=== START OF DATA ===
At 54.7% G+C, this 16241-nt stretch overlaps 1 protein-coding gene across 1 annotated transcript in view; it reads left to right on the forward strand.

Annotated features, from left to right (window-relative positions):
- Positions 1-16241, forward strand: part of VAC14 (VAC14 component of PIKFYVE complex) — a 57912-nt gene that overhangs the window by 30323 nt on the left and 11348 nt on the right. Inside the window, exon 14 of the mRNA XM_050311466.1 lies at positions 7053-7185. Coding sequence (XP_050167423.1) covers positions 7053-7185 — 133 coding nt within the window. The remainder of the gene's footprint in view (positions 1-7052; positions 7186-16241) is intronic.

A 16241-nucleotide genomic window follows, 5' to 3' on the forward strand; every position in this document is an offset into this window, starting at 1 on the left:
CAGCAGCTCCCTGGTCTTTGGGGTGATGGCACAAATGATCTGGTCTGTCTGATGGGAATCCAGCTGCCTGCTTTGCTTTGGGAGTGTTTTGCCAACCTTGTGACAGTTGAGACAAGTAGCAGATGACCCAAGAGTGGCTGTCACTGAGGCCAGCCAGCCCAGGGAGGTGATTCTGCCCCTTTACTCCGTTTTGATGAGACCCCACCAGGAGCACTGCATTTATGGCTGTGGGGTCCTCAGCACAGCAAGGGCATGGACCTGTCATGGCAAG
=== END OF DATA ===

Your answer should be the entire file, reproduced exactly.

At 54.7% G+C, this 16241-nt stretch overlaps 1 protein-coding gene across 1 annotated transcript in view; it reads left to right on the forward strand.

Annotated features, from left to right (window-relative positions):
- Positions 1-16241, forward strand: part of VAC14 (VAC14 component of PIKFYVE complex) — a 57912-nt gene that overhangs the window by 30323 nt on the left and 11348 nt on the right. Inside the window, exon 14 of the mRNA XM_050311466.1 lies at positions 7053-7185. Coding sequence (XP_050167423.1) covers positions 7053-7185 — 133 coding nt within the window. The remainder of the gene's footprint in view (positions 1-7052; positions 7186-16241) is intronic.

A 16241-nucleotide genomic window follows, 5' to 3' on the forward strand; every position in this document is an offset into this window, starting at 1 on the left:
CAGCAGCTCCCTGGTCTTTGGGGTGATGGCACAAATGATCTGGTCTGTCTGATGGGAATCCAGCTGCCTGCTTTGCTTTGGGAGTGTTTTGCCAACCTTGTGACAGTTGAGACAAGTAGCAGATGACCCAAGAGTGGCTGTCACTGAGGCCAGCCAGCCCAGGGAGGTGATTCTGCCCCTTTACTCCGTTTTGATGAGACCCCACCAGGAGCACTGCATTTATGGCTGTGGGGTCCTCAGCACAGCAAGGGCATGGACCTGTCATGGCAAG